Bowen, Olson, Whitely, and Wilson are, of course, outraged, wondering it the Germans might have also kidnaped Lys. But the evidence of the footprint points to a primitive ape-man. Convinced of the latter, Bowen takes off by himself to track her down. Bradley and the rest of the Englishmen were likely glad to get rid of the bungling American fool. 

Thus ends Chapter Seven. Bowen sets off from Fort Dinosaur with only Nobs to accompany him at the beginning of  Chapter Eight. He follows the trail:

“The trail led northwest until it reached the western end of the sandstone cliffs to the north of the fort; there it ran into a well-defined path which wound northward into a country we had not as yet explored. It was a beautiful, gently rolling country, broken by occasional outcroppings of sandstone and by patches of dense forest relieved by open, parklike stretches and broad meadows whereupon grazed countless herbivorous animals – red deer, aurochs, and infinite variety of antelope and at least three distinct species of horse, the latter ranging in size from a creature about as large as Nobs to a magnificent animal of fourteen to sixteen hands high. These creatures fed together in perfect amity; nor did they show any great indications of terror when Nobs and I approached. They moved out of our way and kept their eyes upon us until we had passed; then they resumed their feeding.
“The path led straight across the clearing into another forest, lying upon the verge of which I saw a bit of white. It appeared to stand out in marked contrast and incongruity to all its surroundings, and when I stopped to examine it, I found that it was a small strip of muslin – part of the hem of a garment. At once I was all excitement, for I knew that it was a sign left by Lys that she had been carried this way; it was a tiny bit torn from the hem of the undergarment she wore in lieu of the nightrobes she had lost with the sinking of the liner. Crushing the bit of fabric to my lips, I pressed on even more rapidly than before, because now I knew that I was upon the right trail and that up to this point at least, Lys still had lived.” (LTF/7.)
Lys still has her wits about her, leaving bits of her undergarment behind as signs. Well, at least we know what she was wearing at the time she was kidnaped. Just a muslin undergarment covered her nakedness. Bowen finds more bits of it, especially at forks in the road and where two trails cross. Soon, he smells wood smoke. 
“Cautiously I approached the flank of the cliffs, where they terminated in an abrupt escarpment as though some allpowerful hand had broken off a great section of rock and set it upon the surface of the earth. It was now quite dark, and as I crept around the edge of the cliff, I saw at a little distance a great fire around which were many figures – apparently human figures. Cautioning Nobs to silence, and he had learned many lessons in the value of obedience since we had entered Caspak, I slunk forward, taking advantage of whatever cover I could find, until from a behind a bush I could distinctly see the creatures assembled by the fire. They were human and yet not human. I should say that they were a little higher in the scale of evolution than Ahm, possibly occupying a plane of evolution between that of the Neanderthal man and what is known as the Grimaldi race. Their features were distinctly negroid, though their skins were white. A considerable portion of both torso and limbs were covered with short hair, and their physical proportions were in many aspects apelike, though not so much so as were Ahm’s. They carried themselves in a more erect position, although their arms were considerably longer than those of the Neanderthal man. As I watched them, I saw that they possessed a language, that they had knowledge of fire and they carried besides the wooden club of Ahm, a thing which resembled a crude stone hatchet. Evidently they were very low in the scale of humanity, but they were a step upward from those I had previously seen in Caspak.” (LTF/8.)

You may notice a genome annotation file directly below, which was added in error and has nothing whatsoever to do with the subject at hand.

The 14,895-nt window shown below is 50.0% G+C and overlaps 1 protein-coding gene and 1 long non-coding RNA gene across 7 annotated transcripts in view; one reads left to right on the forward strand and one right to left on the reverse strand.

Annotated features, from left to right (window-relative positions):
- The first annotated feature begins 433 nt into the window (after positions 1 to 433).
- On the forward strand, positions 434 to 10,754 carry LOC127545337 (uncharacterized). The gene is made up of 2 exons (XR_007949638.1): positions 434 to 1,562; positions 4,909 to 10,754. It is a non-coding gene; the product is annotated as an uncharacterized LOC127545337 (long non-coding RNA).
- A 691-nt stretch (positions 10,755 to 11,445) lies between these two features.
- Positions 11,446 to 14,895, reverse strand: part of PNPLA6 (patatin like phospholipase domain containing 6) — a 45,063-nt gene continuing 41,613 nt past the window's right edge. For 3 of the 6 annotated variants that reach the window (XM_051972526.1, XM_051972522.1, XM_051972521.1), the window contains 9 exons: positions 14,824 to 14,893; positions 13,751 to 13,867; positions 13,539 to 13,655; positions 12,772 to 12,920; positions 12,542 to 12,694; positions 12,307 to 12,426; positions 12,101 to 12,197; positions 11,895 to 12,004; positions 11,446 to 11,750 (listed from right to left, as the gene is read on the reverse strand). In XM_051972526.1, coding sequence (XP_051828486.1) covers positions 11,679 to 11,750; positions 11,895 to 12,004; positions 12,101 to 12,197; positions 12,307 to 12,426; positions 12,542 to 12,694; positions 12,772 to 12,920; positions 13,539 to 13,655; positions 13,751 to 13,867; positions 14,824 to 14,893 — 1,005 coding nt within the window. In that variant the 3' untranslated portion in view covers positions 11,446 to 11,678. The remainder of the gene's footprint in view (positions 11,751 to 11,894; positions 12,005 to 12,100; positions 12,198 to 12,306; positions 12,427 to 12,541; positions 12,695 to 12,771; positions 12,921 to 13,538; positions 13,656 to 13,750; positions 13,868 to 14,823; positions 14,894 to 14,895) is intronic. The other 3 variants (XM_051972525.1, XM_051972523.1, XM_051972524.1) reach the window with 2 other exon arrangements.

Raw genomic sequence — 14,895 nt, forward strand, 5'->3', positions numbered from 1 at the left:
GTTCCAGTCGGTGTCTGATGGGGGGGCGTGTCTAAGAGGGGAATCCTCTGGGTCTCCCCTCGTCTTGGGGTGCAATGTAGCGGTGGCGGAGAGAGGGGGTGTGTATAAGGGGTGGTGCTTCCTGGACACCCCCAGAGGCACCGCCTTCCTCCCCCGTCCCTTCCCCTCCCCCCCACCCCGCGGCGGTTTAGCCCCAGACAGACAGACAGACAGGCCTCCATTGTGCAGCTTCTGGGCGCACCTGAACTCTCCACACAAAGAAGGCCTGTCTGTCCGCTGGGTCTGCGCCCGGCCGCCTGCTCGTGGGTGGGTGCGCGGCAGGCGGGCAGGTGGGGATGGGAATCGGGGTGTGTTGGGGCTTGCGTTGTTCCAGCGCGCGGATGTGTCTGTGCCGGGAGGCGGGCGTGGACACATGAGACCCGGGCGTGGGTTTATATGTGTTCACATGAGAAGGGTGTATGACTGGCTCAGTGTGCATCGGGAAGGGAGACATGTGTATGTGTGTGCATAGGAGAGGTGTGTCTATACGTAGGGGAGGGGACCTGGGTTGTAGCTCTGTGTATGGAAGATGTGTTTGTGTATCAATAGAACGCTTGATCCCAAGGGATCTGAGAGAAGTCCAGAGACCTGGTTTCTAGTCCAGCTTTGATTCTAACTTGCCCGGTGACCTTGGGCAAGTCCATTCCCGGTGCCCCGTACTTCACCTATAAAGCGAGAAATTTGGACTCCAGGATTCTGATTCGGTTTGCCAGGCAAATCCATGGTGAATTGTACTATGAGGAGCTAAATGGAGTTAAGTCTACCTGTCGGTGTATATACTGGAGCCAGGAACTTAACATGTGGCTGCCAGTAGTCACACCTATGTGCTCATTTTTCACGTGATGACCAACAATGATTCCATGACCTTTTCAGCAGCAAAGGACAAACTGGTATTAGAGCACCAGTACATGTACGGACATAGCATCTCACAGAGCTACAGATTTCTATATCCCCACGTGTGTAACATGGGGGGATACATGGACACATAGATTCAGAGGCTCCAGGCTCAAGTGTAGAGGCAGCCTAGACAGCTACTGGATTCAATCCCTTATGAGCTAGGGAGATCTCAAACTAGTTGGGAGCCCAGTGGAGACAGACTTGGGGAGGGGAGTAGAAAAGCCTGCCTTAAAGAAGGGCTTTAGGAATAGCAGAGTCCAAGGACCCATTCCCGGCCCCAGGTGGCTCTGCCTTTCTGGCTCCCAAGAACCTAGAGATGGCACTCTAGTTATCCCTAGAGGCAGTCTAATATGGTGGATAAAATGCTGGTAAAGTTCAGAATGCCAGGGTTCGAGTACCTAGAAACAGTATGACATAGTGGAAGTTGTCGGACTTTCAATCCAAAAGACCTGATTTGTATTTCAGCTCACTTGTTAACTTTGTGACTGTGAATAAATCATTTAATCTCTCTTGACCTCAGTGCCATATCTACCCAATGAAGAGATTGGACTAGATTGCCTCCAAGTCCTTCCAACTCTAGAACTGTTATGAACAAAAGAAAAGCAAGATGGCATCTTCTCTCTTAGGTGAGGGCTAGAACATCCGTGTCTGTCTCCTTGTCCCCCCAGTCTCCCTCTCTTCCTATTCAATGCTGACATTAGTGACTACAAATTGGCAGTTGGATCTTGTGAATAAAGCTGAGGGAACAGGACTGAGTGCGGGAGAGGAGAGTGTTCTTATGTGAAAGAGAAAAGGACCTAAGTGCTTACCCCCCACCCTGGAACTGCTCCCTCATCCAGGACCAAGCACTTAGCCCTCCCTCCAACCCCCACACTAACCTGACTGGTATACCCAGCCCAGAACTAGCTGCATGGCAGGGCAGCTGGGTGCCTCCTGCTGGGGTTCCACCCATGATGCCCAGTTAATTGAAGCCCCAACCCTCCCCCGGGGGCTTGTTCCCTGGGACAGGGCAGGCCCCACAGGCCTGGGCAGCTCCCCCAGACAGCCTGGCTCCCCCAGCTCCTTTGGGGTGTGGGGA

The first Caspakian being we came to know was Ahm, a Neanderthal man, from a group that varied in type between Ahm and even lesser evolved ape-men. Ahm is mainly distinguished by his more human than ape characteristics and by the fact that he possesses a weapon, a crude wooden club. Now Bowen is confronted with a higher type than Ahm, who are not only more human looking, but also, besides the club, carry a crude stone hatchet. As we shall discover, each tribe that is more northward on Caspak not only is more higher evolved, but are also more sophisticated in language, ornamentation and weaponry. But we lose our focus.